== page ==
If General Motors Corp. spent $75 million to bring a team of Japanese quality control specialists to Detroit to teach the auto giant how to build better cars, should the Asahi Shimbun newspaper call those experts economic traitors? Would medical researchers from the prestigious Pasteur Institute be betraying France if they accepted a $2.5 million contract from Stanford University to help the school set up a state-of-the-art AIDS research facility?

Silly questions? Apparently not. The Massachusetts Institute of Technology, one of the world's premier research universities, has come under fire for agreeing to a $10 million contract to help a Japanese university set up its own version of MIT's Media Lab -- the school's multidisciplinary research facility exploring new media technologies ranging from computational holography to high-definition television.

The fear, underscored in a New York Times front-page story this week, is that this effort will undermine U.S. economic competitiveness by enabling the Japanese to create more innovative research environments. Once the Japanese learn how to emulate places like MIT's Media Lab, the argument goes, it's "lights out" for American industry. America will be buried beneath a tsunami of Japanese creativity.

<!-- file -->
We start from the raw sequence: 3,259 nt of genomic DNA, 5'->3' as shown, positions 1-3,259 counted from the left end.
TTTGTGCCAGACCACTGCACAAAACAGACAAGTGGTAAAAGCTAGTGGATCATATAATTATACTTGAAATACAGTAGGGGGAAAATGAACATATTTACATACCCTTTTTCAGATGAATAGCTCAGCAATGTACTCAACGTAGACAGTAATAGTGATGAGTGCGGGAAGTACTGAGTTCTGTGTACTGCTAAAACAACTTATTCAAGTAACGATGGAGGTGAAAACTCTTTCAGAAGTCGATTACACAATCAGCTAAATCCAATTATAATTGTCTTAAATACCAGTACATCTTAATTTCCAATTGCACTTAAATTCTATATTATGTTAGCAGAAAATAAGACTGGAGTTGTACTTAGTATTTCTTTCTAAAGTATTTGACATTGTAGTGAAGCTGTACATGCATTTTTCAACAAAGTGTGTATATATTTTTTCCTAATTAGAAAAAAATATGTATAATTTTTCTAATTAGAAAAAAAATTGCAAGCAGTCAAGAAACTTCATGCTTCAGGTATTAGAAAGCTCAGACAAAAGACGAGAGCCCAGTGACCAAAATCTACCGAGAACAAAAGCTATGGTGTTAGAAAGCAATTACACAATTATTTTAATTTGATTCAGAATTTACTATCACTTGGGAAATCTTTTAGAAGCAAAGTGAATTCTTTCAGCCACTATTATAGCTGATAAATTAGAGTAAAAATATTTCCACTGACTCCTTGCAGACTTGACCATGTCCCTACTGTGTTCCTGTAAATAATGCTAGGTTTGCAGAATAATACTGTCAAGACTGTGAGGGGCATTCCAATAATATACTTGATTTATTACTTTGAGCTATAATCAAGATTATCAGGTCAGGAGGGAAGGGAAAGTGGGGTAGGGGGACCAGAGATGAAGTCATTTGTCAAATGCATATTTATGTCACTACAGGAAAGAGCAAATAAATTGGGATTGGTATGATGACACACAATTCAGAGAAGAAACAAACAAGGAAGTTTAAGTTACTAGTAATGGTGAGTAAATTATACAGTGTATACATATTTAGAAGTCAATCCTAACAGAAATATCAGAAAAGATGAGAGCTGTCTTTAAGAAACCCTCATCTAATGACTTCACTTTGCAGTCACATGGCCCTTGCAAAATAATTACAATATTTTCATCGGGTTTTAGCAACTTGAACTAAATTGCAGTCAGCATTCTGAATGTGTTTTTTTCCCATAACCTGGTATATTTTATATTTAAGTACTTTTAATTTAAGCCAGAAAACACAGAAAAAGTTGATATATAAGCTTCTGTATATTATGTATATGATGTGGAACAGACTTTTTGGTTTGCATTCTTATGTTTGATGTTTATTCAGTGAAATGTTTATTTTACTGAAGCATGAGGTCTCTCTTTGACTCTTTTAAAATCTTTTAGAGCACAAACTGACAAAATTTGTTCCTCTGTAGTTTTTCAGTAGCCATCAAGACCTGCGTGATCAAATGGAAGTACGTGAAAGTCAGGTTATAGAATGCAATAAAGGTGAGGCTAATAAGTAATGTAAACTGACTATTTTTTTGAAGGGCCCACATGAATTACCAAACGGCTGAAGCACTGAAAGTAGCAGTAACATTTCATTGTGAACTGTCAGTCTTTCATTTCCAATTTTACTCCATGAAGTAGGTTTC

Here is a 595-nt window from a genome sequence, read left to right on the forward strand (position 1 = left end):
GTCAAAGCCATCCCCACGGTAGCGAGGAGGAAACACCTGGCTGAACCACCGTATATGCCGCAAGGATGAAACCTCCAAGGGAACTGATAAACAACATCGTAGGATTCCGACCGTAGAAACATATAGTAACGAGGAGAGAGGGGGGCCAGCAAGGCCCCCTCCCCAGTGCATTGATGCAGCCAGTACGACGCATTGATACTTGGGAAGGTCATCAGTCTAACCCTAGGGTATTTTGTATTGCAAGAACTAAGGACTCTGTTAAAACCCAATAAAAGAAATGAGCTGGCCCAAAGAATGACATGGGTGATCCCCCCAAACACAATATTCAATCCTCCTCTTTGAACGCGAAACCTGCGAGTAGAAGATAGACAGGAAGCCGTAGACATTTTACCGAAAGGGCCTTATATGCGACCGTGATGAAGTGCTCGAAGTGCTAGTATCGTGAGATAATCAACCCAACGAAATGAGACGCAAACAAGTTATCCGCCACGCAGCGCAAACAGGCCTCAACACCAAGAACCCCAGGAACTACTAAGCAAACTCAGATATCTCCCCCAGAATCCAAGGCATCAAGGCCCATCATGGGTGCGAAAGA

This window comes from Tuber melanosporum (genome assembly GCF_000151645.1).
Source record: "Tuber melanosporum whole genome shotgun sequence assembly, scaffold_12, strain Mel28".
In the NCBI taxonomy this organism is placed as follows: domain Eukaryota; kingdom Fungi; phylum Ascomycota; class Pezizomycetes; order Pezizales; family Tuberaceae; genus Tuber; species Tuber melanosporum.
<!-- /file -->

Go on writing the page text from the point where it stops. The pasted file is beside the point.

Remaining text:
The clear implication is that what may be good for MIT is bad for America and it's economically dangerous to improve Japan's ability to do basic research. American universities are betraying their country if they aid the transfer of technology abroad.

That perspective isn't just cynically jingoistic; it's intellectually dishonest. Carry this perspective to its logical conclusion and the policy mandate is clear: Forbid the Japanese from studying at MIT, Stanford, the California Institute of Technology, the University of California at Berkeley and Carnegie-Mellon University because that's where a lot of technology transfer takes place. Don't let the Koreans, Taiwanese and Germans in to learn computer science and molecular biology, either, because we also economically compete with their countries.